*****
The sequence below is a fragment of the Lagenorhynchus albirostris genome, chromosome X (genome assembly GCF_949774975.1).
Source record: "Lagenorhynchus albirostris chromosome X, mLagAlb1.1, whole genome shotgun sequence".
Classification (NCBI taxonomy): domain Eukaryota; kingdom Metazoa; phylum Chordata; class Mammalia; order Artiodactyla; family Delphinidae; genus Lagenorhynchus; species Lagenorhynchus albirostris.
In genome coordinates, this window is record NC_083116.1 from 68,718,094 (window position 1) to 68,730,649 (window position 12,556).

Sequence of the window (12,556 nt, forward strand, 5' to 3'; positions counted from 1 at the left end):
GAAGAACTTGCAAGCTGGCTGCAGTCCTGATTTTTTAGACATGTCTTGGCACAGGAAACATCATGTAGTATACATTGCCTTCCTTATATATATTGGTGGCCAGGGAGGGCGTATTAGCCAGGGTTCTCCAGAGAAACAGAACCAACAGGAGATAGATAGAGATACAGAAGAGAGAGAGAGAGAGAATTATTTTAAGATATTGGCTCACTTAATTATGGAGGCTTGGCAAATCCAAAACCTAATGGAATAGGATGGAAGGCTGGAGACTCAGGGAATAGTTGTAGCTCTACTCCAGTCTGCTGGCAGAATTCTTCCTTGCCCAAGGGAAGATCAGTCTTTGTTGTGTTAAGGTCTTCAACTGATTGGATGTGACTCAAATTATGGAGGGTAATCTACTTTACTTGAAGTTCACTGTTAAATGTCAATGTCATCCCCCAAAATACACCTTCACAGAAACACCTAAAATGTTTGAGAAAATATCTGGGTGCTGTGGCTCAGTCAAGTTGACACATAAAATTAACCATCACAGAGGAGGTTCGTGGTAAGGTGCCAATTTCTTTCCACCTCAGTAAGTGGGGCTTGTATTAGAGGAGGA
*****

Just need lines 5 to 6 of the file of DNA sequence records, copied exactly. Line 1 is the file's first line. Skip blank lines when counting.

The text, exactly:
Sequence of the window (12,556 nt, forward strand, 5' to 3'; positions counted from 1 at the left end):
GAAGAACTTGCAAGCTGGCTGCAGTCCTGATTTTTTAGACATGTCTTGGCACAGGAAACATCATGTAGTATACATTGCCTTCCTTATATATATTGGTGGCCAGGGAGGGCGTATTAGCCAGGGTTCTCCAGAGAAACAGAACCAACAGGAGATAGATAGAGATACAGAAGAGAGAGAGAGAGAGAATTATTTTAAGATATTGGCTCACTTAATTATGGAGGCTTGGCAAATCCAAAACCTAATGGAATAGGATGGAAGGCTGGAGACTCAGGGAATAGTTGTAGCTCTACTCCAGTCTGCTGGCAGAATTCTTCCTTGCCCAAGGGAAGATCAGTCTTTGTTGTGTTAAGGTCTTCAACTGATTGGATGTGACTCAAATTATGGAGGGTAATCTACTTTACTTGAAGTTCACTGTTAAATGTCAATGTCATCCCCCAAAATACACCTTCACAGAAACACCTAAAATGTTTGAGAAAATATCTGGGTGCTGTGGCTCAGTCAAGTTGACACATAAAATTAACCATCACAGAGGAGGTTCGTGGTAAGGTGCCAATTTCTTTCCACCTCAGTAAGTGGGGCTTGTATTAGAGGAGGA